Bank of Portraits / Klymenko Motrona

Klymenko Motrona

I want to share a story that I heard from my grandmother Motrona Klymenko. This story happened in November of 1941 in the village of Novoorihivka, Poltava region. Once my grandmother went to the lake to do some laundry. There she heard someone’s cry, but it seemed that no one was in the area. Later she noticed a young girl who was hiding in the bushes. Matrona asked this girl why is she crying and how she could help her. Also, the woman noticed that girl was not local, not from the village. The girl immediately opened her secret to Motrona Klymenko: her name was Sophia and she was a Jew. She was hiding from Germans, roaming around the local villages. My grandmother told the girl to lay in the cart and covered her with laundry. While they were traveling to the house of Motrona, the woman was thinking about the hiding place for a Jewish girl. Motrona was aware of the risk, as two of her small children were waiting for her at home – 2-year-old Ivan and newborn Kateryna. But Motrona couldn’t leave the escapee also. She was hiding her wherever it was possible: under the bed, in the barn and cellar. Once Sophia didn’t manage to hide when Germans entered the house. They asked Motrona: «Who is that? A Jew?». So Motrona swore with her children’s lives that Sophia was her sister. It was a terrible moment, but the Germans left the house.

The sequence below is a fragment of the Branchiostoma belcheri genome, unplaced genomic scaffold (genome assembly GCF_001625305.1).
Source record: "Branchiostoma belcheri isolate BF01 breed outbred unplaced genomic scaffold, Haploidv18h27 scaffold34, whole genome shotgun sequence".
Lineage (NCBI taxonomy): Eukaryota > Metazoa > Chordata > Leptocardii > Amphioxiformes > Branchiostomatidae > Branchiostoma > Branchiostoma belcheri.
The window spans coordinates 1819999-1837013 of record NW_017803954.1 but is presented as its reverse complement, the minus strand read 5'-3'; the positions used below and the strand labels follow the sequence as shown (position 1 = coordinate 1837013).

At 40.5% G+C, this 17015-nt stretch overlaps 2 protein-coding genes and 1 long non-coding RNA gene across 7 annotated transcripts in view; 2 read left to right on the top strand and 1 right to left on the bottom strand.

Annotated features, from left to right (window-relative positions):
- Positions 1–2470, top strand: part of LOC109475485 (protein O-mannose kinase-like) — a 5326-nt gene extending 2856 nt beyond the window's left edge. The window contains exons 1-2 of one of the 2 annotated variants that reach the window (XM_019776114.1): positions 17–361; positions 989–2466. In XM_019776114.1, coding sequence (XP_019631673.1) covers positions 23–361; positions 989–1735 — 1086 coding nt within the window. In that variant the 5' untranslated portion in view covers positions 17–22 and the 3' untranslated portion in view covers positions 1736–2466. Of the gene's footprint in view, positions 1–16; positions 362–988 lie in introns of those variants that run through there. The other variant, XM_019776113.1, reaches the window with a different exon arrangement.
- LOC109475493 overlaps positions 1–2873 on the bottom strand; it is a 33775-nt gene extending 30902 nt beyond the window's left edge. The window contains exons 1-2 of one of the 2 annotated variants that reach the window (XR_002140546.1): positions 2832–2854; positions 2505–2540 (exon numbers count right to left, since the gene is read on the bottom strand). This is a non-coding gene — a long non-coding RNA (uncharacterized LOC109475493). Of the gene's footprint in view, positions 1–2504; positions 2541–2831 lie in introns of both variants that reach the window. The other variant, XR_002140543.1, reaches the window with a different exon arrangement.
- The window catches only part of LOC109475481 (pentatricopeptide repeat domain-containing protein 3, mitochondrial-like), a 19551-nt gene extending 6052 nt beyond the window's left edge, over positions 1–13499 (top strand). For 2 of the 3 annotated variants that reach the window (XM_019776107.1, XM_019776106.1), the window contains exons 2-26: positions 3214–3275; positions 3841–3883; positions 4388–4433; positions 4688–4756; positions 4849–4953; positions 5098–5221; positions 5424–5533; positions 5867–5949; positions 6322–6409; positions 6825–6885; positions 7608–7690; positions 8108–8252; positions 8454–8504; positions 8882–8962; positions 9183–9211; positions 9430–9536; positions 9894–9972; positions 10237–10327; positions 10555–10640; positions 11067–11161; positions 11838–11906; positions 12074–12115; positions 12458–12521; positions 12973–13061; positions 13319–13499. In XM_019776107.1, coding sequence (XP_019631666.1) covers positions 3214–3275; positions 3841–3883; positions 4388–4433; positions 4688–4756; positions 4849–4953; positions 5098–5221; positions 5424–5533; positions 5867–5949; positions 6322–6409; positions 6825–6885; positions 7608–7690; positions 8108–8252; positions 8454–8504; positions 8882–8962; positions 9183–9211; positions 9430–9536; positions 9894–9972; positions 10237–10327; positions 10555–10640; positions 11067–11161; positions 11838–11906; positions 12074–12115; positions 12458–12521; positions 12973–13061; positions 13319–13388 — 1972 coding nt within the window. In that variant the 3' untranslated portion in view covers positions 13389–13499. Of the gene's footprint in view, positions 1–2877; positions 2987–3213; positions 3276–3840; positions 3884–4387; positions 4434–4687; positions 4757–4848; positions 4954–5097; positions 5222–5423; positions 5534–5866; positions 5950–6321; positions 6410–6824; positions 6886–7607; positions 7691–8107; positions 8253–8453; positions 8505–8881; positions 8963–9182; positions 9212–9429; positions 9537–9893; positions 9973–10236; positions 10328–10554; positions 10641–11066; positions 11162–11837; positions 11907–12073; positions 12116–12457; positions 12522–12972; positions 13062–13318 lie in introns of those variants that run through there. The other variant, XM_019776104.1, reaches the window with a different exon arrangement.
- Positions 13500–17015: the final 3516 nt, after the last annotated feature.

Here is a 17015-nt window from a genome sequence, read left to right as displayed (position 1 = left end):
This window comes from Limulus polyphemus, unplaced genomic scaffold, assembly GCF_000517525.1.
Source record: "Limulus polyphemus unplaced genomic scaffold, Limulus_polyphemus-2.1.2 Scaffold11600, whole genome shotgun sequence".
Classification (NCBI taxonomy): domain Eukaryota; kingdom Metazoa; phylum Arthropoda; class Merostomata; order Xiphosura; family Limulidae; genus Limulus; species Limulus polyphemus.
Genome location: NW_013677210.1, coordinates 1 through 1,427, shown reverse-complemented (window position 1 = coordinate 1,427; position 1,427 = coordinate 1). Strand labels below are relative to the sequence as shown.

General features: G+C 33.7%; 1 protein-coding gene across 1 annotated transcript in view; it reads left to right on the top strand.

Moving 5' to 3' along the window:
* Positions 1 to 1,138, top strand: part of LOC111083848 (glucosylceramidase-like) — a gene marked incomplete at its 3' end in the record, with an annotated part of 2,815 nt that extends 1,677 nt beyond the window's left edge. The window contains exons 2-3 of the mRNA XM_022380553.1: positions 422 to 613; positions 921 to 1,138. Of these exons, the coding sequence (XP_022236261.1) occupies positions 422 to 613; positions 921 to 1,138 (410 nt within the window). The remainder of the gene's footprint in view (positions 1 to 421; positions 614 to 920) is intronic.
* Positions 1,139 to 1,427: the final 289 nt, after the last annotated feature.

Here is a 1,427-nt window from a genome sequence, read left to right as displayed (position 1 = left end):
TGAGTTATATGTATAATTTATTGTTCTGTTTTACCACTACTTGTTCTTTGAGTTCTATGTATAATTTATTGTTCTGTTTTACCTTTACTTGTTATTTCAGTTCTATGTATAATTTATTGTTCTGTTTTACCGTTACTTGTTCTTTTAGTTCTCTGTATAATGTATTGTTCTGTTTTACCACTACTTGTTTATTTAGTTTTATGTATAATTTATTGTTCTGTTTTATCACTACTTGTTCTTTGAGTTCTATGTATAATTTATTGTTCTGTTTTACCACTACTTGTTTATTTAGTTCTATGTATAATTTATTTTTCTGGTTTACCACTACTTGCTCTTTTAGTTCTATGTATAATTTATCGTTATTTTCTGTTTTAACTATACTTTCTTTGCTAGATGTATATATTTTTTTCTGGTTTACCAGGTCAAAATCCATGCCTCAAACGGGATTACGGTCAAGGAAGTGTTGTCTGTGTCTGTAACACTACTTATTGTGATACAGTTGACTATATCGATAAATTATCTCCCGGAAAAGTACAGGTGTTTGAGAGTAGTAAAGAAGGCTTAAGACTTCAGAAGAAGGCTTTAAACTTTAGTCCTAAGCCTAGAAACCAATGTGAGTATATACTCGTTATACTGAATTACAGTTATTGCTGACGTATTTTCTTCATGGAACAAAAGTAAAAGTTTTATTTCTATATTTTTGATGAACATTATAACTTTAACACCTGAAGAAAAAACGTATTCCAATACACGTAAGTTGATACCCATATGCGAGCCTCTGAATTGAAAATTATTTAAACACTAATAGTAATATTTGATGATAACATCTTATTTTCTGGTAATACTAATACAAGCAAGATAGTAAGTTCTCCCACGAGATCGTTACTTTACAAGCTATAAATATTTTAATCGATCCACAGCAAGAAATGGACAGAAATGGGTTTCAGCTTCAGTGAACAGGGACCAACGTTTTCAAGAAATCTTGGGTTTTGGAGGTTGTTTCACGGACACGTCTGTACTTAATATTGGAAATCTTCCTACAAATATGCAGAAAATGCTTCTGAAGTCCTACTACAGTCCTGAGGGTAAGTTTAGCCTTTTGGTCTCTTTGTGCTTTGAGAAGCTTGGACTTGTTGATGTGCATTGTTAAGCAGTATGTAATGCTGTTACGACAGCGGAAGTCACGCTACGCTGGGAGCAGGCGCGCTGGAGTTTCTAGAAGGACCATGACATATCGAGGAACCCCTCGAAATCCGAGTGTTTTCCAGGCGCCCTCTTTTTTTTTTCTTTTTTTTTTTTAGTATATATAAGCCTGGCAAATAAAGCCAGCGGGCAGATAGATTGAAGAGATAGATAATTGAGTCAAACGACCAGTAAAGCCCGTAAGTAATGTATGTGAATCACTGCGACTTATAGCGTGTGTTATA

From the memoirs of my grandfather Zahar I know, that Motrona also supported the Soviet prisoners of war who escaped from the nearby German camp «Khorol’s pit». The house of my grandparents was on the outskirts of the village, near the forest. Escapees were hiding in the forest and visiting my grandmother from time to time. She was supporting them with all she had: food, medicines, and shelter.

After the end of the war, grandmother gave birth for three more children.

Sophia survived and removed to the Luhansk region, where she married the veteran of the Second World War. She had two sons – Leonid and Yevheniy. They were real friends with my grandmother, visiting each other regularly. Sophia was the head of the grocery store in the city of Krasnyi Luch and supported us with different foodstuff. We were usually receiving packages from her for almost every holiday.

My grandfather and grandmother, and also Sophia, have died many years ago. So I want to tell their story as we always have our choices to make, and for me, the example of my grandmother is the source of courage and inspiration.  

Inna Kravchenko

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